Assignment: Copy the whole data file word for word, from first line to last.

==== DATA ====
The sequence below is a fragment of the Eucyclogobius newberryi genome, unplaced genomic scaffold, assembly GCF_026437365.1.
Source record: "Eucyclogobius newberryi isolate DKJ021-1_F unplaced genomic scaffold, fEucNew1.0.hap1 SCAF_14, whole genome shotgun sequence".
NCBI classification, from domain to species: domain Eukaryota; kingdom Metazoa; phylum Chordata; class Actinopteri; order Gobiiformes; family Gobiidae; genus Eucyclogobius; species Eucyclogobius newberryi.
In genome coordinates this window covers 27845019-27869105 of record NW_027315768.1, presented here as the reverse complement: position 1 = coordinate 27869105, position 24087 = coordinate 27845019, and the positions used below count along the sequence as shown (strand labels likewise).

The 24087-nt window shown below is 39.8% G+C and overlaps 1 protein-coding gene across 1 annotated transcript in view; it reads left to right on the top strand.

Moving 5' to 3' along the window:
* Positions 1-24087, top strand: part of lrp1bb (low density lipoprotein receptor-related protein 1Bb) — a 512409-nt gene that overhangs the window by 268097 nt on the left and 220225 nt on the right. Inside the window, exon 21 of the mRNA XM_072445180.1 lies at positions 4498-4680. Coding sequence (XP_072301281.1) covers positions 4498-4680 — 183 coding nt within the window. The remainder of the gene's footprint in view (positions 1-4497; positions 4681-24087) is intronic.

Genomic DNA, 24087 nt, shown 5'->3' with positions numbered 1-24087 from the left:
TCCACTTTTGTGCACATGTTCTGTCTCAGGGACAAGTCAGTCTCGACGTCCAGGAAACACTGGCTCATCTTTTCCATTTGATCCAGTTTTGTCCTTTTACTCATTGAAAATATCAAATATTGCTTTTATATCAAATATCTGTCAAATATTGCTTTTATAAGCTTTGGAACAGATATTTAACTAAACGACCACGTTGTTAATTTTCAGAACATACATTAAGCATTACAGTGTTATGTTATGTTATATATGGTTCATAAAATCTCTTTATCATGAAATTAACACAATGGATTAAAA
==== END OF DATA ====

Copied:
The sequence below is a fragment of the Eucyclogobius newberryi genome, unplaced genomic scaffold, assembly GCF_026437365.1.
Source record: "Eucyclogobius newberryi isolate DKJ021-1_F unplaced genomic scaffold, fEucNew1.0.hap1 SCAF_14, whole genome shotgun sequence".
NCBI classification, from domain to species: domain Eukaryota; kingdom Metazoa; phylum Chordata; class Actinopteri; order Gobiiformes; family Gobiidae; genus Eucyclogobius; species Eucyclogobius newberryi.
In genome coordinates this window covers 27845019-27869105 of record NW_027315768.1, presented here as the reverse complement: position 1 = coordinate 27869105, position 24087 = coordinate 27845019, and the positions used below count along the sequence as shown (strand labels likewise).

The 24087-nt window shown below is 39.8% G+C and overlaps 1 protein-coding gene across 1 annotated transcript in view; it reads left to right on the top strand.

Moving 5' to 3' along the window:
* Positions 1-24087, top strand: part of lrp1bb (low density lipoprotein receptor-related protein 1Bb) — a 512409-nt gene that overhangs the window by 268097 nt on the left and 220225 nt on the right. Inside the window, exon 21 of the mRNA XM_072445180.1 lies at positions 4498-4680. Coding sequence (XP_072301281.1) covers positions 4498-4680 — 183 coding nt within the window. The remainder of the gene's footprint in view (positions 1-4497; positions 4681-24087) is intronic.

Genomic DNA, 24087 nt, shown 5'->3' with positions numbered 1-24087 from the left:
TCCACTTTTGTGCACATGTTCTGTCTCAGGGACAAGTCAGTCTCGACGTCCAGGAAACACTGGCTCATCTTTTCCATTTGATCCAGTTTTGTCCTTTTACTCATTGAAAATATCAAATATTGCTTTTATATCAAATATCTGTCAAATATTGCTTTTATAAGCTTTGGAACAGATATTTAACTAAACGACCACGTTGTTAATTTTCAGAACATACATTAAGCATTACAGTGTTATGTTATGTTATATATGGTTCATAAAATCTCTTTATCATGAAATTAACACAATGGATTAAAA